Business ambitions are anything but minor to this entrepreneur


by David Doremus

Robert Curtis says the Entrepreneurship minor has helped him develop his idea for a new business.

SUMMARY: Students come from every corner of campus to ground their projects in sound business principles.

The JMU College of Business is an energetic proponent of cross-disciplinary educational experiences and professional-development programs that enhance the career readiness of its graduates.

A notable example of the kind of engaged learning the college promotes is the Entrepreneurship minor, offered through the Department of Management and its associated network of faculty members. The minor facilitates the process by which inventions and research outcomes are transformed into market-ready products and services, by equipping aspiring business-persons with the knowledge, skills and mindset needed for the successful launch of a new venture. 

Robert Curtis is a case in point. A decidedly non-traditional student, Curtis was already in his ʼ30s before starting college. Prior to that, he worked in the food-service industry, and through some self-directed reading became interested in the health benefits of a plant-based diet.

Curtis’s informal research led him to conclude that persuading others to change their approach to eating might provide him with a business opportunity. “That was the start for me,” Curtis says, adding that since his enrollment at JMU, the Gilliam Center for Entrepreneurship’s Madison Inc. program has enabled him to continue developing his business idea in parallel with the pursuit of a hybrid degree.

Madison Inc. helps student-entrepreneurs balance their schoolwork with the demands of running a start-up company, through one-on-one meetings with members of the GCFE staff that facilitate connections with peers and the setting of achievable goals. Curtis says the program introduced him to “Business Model Canvas,” a tool which enumerates nine separate criteria entrepreneurs should consider in order to optimize their chances for success.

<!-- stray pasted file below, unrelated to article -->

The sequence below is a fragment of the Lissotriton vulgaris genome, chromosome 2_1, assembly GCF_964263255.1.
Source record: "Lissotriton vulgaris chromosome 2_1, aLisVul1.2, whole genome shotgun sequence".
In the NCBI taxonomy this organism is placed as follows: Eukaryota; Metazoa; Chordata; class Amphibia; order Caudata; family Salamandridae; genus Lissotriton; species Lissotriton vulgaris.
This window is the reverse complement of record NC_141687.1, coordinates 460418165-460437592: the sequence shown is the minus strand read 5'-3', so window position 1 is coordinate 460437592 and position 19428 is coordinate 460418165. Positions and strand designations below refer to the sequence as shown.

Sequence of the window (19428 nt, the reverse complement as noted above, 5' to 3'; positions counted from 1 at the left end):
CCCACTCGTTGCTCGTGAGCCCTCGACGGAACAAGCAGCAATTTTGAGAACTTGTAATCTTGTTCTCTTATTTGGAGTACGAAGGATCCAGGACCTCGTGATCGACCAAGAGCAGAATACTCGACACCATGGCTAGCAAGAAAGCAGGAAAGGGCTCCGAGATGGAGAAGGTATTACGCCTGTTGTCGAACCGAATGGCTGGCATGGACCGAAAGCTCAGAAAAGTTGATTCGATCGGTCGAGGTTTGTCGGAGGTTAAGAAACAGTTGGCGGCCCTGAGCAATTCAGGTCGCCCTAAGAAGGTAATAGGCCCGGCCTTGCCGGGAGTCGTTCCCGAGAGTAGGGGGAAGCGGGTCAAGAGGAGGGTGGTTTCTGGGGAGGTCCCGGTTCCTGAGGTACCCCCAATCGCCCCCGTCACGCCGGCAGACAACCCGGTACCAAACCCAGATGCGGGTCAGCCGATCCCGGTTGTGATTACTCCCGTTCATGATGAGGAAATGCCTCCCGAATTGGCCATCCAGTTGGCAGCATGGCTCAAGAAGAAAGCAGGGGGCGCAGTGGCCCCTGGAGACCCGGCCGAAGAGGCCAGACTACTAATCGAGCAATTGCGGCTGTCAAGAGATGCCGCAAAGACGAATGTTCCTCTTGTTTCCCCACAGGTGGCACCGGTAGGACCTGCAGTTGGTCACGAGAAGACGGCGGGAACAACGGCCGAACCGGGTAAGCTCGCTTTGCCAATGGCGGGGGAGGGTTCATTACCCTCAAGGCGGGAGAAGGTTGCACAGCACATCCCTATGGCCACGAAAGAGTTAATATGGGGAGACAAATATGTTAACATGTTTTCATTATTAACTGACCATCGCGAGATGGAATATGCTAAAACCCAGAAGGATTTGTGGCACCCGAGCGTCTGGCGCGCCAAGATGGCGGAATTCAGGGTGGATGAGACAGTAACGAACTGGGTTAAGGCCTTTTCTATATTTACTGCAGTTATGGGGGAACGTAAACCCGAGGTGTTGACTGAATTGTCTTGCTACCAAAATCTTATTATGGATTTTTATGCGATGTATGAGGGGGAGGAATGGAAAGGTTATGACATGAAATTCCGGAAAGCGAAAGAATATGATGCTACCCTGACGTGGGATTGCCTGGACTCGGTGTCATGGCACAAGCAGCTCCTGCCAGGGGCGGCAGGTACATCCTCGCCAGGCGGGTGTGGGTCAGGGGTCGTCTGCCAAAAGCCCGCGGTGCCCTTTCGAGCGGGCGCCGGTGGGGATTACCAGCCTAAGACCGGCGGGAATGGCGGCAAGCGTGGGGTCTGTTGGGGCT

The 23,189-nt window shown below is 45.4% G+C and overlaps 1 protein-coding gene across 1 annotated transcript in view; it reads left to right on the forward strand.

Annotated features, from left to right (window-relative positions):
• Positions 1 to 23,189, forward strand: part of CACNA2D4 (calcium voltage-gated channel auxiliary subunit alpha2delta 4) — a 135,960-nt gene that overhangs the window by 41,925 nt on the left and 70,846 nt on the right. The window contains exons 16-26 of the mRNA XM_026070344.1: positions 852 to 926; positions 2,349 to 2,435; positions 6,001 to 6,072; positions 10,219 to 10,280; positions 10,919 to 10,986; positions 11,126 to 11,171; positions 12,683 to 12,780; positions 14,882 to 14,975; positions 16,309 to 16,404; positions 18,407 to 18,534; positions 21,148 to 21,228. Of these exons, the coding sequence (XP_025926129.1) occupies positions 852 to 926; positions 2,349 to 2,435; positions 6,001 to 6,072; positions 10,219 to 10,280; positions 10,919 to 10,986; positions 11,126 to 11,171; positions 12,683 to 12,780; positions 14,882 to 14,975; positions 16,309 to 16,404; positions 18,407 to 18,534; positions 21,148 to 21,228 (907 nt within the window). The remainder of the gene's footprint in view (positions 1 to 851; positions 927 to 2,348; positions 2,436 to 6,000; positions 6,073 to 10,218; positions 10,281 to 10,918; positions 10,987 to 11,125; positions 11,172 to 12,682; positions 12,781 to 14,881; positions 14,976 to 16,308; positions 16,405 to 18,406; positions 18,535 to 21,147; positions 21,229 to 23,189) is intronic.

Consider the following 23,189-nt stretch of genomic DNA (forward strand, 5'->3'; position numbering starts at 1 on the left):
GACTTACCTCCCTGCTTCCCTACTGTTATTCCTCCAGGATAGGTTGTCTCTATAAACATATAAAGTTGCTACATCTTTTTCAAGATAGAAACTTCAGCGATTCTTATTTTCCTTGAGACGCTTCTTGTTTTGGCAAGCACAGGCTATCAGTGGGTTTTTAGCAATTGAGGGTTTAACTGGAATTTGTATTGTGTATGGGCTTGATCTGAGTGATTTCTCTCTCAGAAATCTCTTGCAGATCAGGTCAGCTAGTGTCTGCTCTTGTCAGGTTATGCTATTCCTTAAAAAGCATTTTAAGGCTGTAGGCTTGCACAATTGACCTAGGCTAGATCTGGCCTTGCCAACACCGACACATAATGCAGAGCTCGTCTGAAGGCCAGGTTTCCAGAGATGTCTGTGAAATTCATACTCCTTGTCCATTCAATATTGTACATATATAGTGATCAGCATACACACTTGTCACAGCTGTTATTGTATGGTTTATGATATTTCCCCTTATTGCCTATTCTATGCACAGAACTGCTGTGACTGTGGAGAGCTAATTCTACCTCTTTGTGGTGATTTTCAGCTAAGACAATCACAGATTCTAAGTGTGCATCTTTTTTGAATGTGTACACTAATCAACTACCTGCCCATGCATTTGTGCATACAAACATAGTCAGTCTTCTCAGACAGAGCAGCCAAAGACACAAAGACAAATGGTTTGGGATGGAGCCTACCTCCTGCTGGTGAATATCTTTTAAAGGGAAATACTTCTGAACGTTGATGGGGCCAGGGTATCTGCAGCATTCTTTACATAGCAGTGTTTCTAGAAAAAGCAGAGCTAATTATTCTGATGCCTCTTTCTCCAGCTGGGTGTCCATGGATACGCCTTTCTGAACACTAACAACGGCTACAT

His course distribution originally consisted of a double major in Communications and Dietetics, plus the Entrepreneurship minor. When Dietetics was converted to a strictly graduate-level offering, Curtis had to tweak his plans.

His intention now is to support himself as a public-relations practitioner after graduating from college this spring, but eventually to enroll in graduate school and resume his study of Dietetics. To smooth the transition, Curtis took a job with Bluestone Communications, JMU’s student-run PR agency, rising to become the firm’s assistant director of operations/client relations.

A scaled-down precursor of the plant-based nutrition company Curtis hopes to operate someday already exists in the form of the “Fuel Zone” stations which supply JMU student-athletes with nutritious snacks at three locations across campus. "By adding my fresh-pressed fruit and vegetable juices to the line-up, athletes will be able to rehabilitate sooner after an injury and recover more quickly between training sessions,” says Curtis.

The Entrepreneurship minor is open to students in all disciplines except those majoring in Management, which provides its own innovation-and-entrepreneurship track.

The student who completes the minor will be able to:

  • Pursue entrepreneurship as a career path in its own right—one that can spur economic growth with the associated social benefits.

  • Analyze entrepreneurial opportunities and select those which best fit her or him.

  • Compose a clear and concise written plan which can serve as a blueprint for the proposed venture.

  • Apply relevant business and finance principles to assess the need for start-up capital and calculate the cash flow needed for future growth.

  • Identify and evaluate possible sources of funding.

  • Craft an effective pitch that can attract support from investors, suppliers, customers or potential employees.

  • Interact and collaborate with stakeholders to develop and evaluate ideas and bring them to fruition.

“I’ve learned from my Entrepreneurship classes that a business launch is more about timing and execution, and less about the idea as such,” Curtis says. “What’s most important is assembling the right team at the right time.”

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Published: Tuesday, January 24, 2023

Last Updated: Thursday, November 2, 2023

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